There are some Sunday school teachers from 50-plus years ago who may be shocked to learn that the chunky smart aleck who made them question the value of their efforts really did learn something.
Though I was often (trying to be) too cool to show it, I enjoyed the lessons about the people of the Bible. I found comfort in the fact that the people God chose to carry out His work probably would not have been stellar Sunday school students either.
One of my favorite Bible characters is Barnabas. His birth name was Joseph, but after he became a follower of Jesus friends called him Barnabas, which means "Son of Encouragement."
Barnabas was a behind-the-scenes guy who didn't get nearly as much recognition as Peter and John and the other guys.
Barnabas' role as an encourager, however, played a critically important role in the growth of the young church. He encouraged the heavy hitters but he also encouraged young people, like his cousin John Mark who got off to a rocky start and later became an effective leader.
The reason I admire Barnabas, I believe, is because I have benefited greatly from encouragers in my life particularly as a youngster but also as an adult.
I believe that we are blessed to be a blessing, so I have tried to encourage others over the years. My friend and co-worker, Tom, and I were advisers for a Junior Achievement company in Sioux City many years ago. While some of the high school students involved were there only to socialize, one young man stood out. Tom and I, only in our 20s ourselves, quickly recognized his potential.
After this bright young man graduated from high school and left for college, he occasionally stopped by our offices during Christmas break and summer vacation. It was always good to see him.
One day the student, by now a tall, well groomed young adult, poked his head in my office and said, "Arvid, I stopped by to say thanks." When I asked, "For what?" he explained that the encouragement Tom and I gave him during his time in Junior Achievement had given him the motivation he needed to get through college and grad school. He had just earned his Ph.D. and was now on the faculty at Stanford University.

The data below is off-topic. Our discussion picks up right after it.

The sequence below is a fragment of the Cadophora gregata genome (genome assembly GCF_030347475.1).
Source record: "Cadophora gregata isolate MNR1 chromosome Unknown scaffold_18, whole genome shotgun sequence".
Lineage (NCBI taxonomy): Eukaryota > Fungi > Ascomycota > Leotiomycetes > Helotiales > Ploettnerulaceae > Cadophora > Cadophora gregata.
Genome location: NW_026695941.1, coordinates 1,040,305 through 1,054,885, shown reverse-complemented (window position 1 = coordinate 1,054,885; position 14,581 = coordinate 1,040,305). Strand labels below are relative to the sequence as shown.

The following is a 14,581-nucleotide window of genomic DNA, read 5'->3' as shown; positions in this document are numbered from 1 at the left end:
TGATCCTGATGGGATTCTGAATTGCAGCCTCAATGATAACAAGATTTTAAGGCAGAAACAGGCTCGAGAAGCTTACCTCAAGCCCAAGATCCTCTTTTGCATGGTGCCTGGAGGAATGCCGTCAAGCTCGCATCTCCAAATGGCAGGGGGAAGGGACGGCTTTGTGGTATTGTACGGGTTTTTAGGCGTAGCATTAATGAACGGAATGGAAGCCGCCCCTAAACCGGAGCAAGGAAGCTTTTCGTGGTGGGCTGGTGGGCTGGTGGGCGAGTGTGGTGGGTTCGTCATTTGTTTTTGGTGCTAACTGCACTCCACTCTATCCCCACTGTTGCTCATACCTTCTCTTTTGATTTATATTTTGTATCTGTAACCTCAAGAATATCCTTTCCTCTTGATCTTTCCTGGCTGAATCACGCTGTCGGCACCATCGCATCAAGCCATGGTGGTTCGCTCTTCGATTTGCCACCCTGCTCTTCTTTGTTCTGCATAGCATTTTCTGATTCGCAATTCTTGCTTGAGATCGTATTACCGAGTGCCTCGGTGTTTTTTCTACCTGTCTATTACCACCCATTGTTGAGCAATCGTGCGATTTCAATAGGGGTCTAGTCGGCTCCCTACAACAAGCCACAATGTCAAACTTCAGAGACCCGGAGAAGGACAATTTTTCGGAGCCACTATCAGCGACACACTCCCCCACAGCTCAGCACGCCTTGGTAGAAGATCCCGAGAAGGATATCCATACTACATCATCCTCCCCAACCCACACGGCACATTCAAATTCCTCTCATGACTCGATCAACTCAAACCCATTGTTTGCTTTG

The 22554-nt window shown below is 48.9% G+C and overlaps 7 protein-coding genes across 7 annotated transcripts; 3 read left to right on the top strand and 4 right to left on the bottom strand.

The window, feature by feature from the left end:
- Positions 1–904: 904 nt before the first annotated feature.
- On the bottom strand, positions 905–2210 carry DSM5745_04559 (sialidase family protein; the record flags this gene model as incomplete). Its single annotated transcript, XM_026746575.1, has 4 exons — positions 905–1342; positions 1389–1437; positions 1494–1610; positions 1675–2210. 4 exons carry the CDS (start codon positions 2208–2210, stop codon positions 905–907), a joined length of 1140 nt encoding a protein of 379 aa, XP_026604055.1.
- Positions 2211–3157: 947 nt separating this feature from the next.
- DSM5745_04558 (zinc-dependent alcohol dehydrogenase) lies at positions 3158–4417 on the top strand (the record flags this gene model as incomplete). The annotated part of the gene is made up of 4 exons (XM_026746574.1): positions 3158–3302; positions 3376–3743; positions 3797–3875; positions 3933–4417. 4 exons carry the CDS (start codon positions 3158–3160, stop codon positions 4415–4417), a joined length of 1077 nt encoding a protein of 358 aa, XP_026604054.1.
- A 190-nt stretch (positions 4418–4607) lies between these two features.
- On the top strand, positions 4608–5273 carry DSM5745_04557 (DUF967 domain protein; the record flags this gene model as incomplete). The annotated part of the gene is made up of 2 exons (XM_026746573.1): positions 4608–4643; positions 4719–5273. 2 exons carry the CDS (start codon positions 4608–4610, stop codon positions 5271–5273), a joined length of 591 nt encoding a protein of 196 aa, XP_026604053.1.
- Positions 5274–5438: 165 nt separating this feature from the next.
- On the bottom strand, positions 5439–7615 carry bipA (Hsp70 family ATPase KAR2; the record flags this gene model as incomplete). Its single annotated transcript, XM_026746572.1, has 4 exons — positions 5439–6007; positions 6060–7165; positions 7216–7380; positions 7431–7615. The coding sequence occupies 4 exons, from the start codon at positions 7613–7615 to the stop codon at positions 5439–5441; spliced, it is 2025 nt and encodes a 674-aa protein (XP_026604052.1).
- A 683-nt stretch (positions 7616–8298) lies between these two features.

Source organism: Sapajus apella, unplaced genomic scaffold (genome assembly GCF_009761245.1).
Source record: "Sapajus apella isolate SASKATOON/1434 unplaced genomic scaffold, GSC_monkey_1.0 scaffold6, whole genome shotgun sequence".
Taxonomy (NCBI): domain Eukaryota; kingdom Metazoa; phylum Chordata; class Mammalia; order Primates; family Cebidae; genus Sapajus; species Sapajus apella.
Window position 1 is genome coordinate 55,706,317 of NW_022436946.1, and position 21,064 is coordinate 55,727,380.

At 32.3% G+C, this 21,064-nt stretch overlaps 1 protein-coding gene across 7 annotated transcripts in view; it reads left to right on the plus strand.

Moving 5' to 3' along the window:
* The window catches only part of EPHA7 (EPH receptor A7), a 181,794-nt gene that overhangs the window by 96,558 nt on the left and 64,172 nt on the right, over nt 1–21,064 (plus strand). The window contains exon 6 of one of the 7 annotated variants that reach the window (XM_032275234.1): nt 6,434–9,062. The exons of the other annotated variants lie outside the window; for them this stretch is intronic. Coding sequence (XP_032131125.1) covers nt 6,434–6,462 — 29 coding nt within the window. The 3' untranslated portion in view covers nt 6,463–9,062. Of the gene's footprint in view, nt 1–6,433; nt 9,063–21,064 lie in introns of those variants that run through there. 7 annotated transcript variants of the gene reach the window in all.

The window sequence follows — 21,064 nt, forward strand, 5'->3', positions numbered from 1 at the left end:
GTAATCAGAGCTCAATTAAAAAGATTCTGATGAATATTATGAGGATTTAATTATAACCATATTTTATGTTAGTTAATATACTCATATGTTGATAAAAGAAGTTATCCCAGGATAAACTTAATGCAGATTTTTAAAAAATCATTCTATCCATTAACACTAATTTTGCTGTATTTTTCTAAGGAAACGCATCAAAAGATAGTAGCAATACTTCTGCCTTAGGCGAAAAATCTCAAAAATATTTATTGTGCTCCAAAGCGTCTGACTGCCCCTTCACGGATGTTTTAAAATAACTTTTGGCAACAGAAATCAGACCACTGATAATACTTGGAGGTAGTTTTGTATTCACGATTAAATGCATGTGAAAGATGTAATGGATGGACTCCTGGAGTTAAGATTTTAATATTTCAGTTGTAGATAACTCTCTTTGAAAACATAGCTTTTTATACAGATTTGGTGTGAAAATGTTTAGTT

"I just wanted to say thanks for your encouragement," he said. This bright young man would undoubtedly have done very well with out Tom and me, but it was sure nice to hear his thank you.
Since that visit in Sioux City this young man has gone on to national prominence as a nutritionist. Now in his 50s, he has published scores of papers and books on the subject and I see him occasionally on national TV news programs. In an e-mail exchange a few years ago I was pleased to learn he is still the same great guy Tom and I worked with in Sioux City.
While serving as director of the Iowa Newspaper Foundation a decade ago I traveled the state and visited member newspapers. At one newspaper office, I was introduced to a young woman who was new in advertising sales and was really struggling. I sat down with her and offered her some tips and encouragement.
Frankly, I had forgotten the incident until I saw the young woman a few years later and she reminded me of our visit. "You're the reason I'm still in the business," she said. "The fact that you took time to visit with me and share some ideas gave me the encouragement I needed to stick with it."
All it took was a little time and attention to encourage this young woman.
As I grow older I look for opportunities to encourage others, particularly younger people. I recall the struggles of my younger years and find joy in encouraging younger folks who are going through some of those and other struggles.
We can't all be a Simon Peter and the foundation of a new worldwide church, but we all can be a Barnabas and encourage someone else.
Look around you. Someone you know could use some encouragement from you today.
Be a Barnabas.